Home Do Consumers Really Want Video Calling?

Do Consumers Really Want Video Calling?

Once a communication device for futuristic Sci Fi, now it seems as though video calling is ubiquitous. On the heels of the video conferencing component of the new Google Plus comes the announcement today from Facebook headquarters that video calling will now be available on the social networking site as well. Google Plus Hangouts and the new video chat in Facebook join a plethora of other offerings, most notably perhaps Apple Facetime, the video calling feature introduced as part of the iPhone 4 last summer.

As Apple, Google, and now Facebook scramble to offer their users video chat options, it’s clear that these companies are looking to meet a huge perceived demand for the functionality. We all want to bypass simple voice messaging for a face-to-face video conversation, right?

Well, maybe.

At Facebook today, Skype CEO Tony Bates offered some impressive statistics about the amount of video calling that the VOIP service is witnessing. He said that Skype users average about 300 million minutes per month of video calling, a figure that makes up about 50% of Skype’s traffic.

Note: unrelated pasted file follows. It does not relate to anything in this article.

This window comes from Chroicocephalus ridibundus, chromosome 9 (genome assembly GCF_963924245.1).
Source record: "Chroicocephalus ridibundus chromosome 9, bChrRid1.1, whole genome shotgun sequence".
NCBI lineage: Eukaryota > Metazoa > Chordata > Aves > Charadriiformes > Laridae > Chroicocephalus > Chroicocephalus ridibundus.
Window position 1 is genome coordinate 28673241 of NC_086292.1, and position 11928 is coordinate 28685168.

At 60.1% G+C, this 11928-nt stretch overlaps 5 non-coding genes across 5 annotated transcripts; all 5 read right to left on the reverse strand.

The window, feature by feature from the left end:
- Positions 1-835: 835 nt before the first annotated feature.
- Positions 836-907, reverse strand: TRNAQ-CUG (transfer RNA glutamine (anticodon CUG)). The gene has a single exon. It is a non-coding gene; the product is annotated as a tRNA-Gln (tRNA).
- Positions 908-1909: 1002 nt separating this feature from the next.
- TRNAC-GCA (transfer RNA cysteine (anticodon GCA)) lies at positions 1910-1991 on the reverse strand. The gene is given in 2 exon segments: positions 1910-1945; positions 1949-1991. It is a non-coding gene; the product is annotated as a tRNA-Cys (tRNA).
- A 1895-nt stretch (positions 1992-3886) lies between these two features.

Video Calling: The Future or Just a Fad?

But other figures suggest that while there is a growing interest in video calling, it is still just a small portion of phone or VOIP communication. According to a survey by VOIP service Rebtel that we reported on last month, 13% use video chat to talk to family, 9% use it to talk to friends and just 6% use it to talk to their significant other.

Of course, the ease with which Skype integrates with Facebook is sure to boost the frequency with which we video chat. And as tech pundits and early adopters continue to rave about the Hangouts feature of Google Plus, perhaps we’ll join The New York Times’ Jenna Wortham in realizing what a “life-changing” experience it can be.

Or perhaps we’ll find that, video chat is a nice feature to use every once and a while… with some people… on days you’re fully dressed… and are in a tidy room with nice back-lighting, but isn’t really a killer feature at all. It will be like my experience with FaceTime on the iPhone – something I used once to see if it worked and haven’t utilized since. Indeed, The Atlantic’s Alexis Madrigal wonders if it isn’t “the cupholder of social networking” – in other words, that extra feature that isn’t really necessary to run the machine, but one that we judge on whether or not we want to buy the car.

Do you see yourself using video chat more frequently? Or is it merely a new shiny toy to test-drive today, before returning to the good ol’ fashioned voice call?

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